Down the black hole of coal mining in Poland

Martin, 23, mines coal illegally with a group of men in Wałbrzych, Poland. The work is physical, and the men use 17th-century tools and methods. The only tools these men use are a pickax, shovel and a few small buckets. Each bag of coal sells for about 20 zlt, or about $6, and will be used to heat homes by people that prefer the cheaper coal.

In his series “What Coal Left Behind,” photojournalist Matthew Busch looked to Europe — Walbrzych, Poland, specifically — to explore the human impact of harvesting fossil fuels, and the people involved either directly or indirectly in the practice. “I’m interested in a place where a resource that was once used to build up an entire region and created a rich heritage is now mined and sold illegally. Regions of Poland are still productive, but I wanted to see how an area was affected after industry had left.”

Men gather on top of a neighborhood hill overlooking the city of Walbrzych, Poland. Two blocks from the main police station, they talk a while, letting themselves warm up before illegally mining the black gold beneath them. The youngest is sent off to buy beers as the wife of another looks out for police. The rest begin their work. With indifference they pull on gloves, blackened by the countless hours of rooting through the earth. They shoulder their tools and jump into a pit, with rudimentary tunnels stretching out like spider webs under their feet. The fall air is crisp around them. The coal they mine will be used to heat homes and to stave off the coming cold.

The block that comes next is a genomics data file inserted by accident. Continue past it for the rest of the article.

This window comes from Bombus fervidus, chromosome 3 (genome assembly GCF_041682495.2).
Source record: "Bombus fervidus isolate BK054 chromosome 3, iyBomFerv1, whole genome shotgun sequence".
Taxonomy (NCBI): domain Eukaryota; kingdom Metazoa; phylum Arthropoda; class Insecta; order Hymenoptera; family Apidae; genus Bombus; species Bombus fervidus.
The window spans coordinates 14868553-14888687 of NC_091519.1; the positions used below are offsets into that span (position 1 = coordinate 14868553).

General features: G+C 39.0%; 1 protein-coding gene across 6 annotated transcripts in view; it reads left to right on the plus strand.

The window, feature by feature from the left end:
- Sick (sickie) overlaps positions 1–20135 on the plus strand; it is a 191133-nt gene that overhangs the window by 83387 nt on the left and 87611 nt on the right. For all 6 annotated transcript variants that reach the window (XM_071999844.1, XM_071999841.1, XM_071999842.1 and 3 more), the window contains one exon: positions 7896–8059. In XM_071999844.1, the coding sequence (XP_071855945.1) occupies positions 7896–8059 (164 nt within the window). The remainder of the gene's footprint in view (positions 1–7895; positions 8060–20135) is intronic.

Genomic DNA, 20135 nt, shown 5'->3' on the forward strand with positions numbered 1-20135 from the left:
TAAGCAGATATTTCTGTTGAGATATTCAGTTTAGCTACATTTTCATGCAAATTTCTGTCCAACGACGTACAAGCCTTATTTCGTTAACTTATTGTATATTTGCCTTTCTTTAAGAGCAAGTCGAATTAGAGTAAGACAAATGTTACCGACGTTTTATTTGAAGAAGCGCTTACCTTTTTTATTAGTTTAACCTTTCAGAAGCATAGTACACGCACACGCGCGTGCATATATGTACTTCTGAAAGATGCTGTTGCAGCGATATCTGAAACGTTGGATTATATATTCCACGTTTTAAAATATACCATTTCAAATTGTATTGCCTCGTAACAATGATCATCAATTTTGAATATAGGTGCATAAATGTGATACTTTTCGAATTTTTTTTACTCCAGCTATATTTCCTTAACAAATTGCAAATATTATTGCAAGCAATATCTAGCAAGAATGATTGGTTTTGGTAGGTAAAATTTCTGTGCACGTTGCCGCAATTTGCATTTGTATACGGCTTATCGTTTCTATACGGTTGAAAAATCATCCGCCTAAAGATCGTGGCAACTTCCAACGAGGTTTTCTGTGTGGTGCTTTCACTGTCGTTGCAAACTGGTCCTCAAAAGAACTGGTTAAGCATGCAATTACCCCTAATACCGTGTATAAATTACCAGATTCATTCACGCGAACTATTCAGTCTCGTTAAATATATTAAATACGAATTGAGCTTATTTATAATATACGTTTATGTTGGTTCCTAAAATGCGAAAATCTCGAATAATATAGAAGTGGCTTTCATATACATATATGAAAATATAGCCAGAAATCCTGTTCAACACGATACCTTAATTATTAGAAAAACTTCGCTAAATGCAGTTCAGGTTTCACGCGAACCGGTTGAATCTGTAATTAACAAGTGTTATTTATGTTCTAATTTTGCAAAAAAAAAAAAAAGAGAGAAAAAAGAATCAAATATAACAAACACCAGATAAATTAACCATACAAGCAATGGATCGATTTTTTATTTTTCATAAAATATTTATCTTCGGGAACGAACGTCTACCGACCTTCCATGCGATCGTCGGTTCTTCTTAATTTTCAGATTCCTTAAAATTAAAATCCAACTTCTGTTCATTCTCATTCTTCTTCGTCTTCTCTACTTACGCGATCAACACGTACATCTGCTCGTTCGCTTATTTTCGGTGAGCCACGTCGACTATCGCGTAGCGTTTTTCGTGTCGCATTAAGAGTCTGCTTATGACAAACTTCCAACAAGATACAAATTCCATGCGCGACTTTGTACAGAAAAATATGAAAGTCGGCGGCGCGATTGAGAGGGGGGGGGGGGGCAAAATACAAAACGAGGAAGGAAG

Coal mining is both illegal — and a means of survival — for some private citizens in the city of Wałbrzych, Poland. It didn’t used to be this way. Coal mining in Wałbrzych dates back to the 14th century. During the height of Poland’s hard coal industry in 1979, a record 201 million tons were mined in the Lower Silesia Basin region that runs along Poland’s border with the Czech Republic. But after Poland transitioned from a planned economy to a market economy in the early 1990s, the nation’s coal industry experienced a swift upheaval.

By the early 2000s, a practice that had defined the region for decades in Wałbrzych was effectively shut down. And though coal production was still viable in the landscape surrounding the city, an industry in the region came to a halt, citing inefficiencies and dangerous work conditions.

“In Poland, there is no work,” a miner says, “so we do this.” Constantly on the lookout for police, his group and others mine, bag and sell coal for their living.

Words and photos by Matthew Busch

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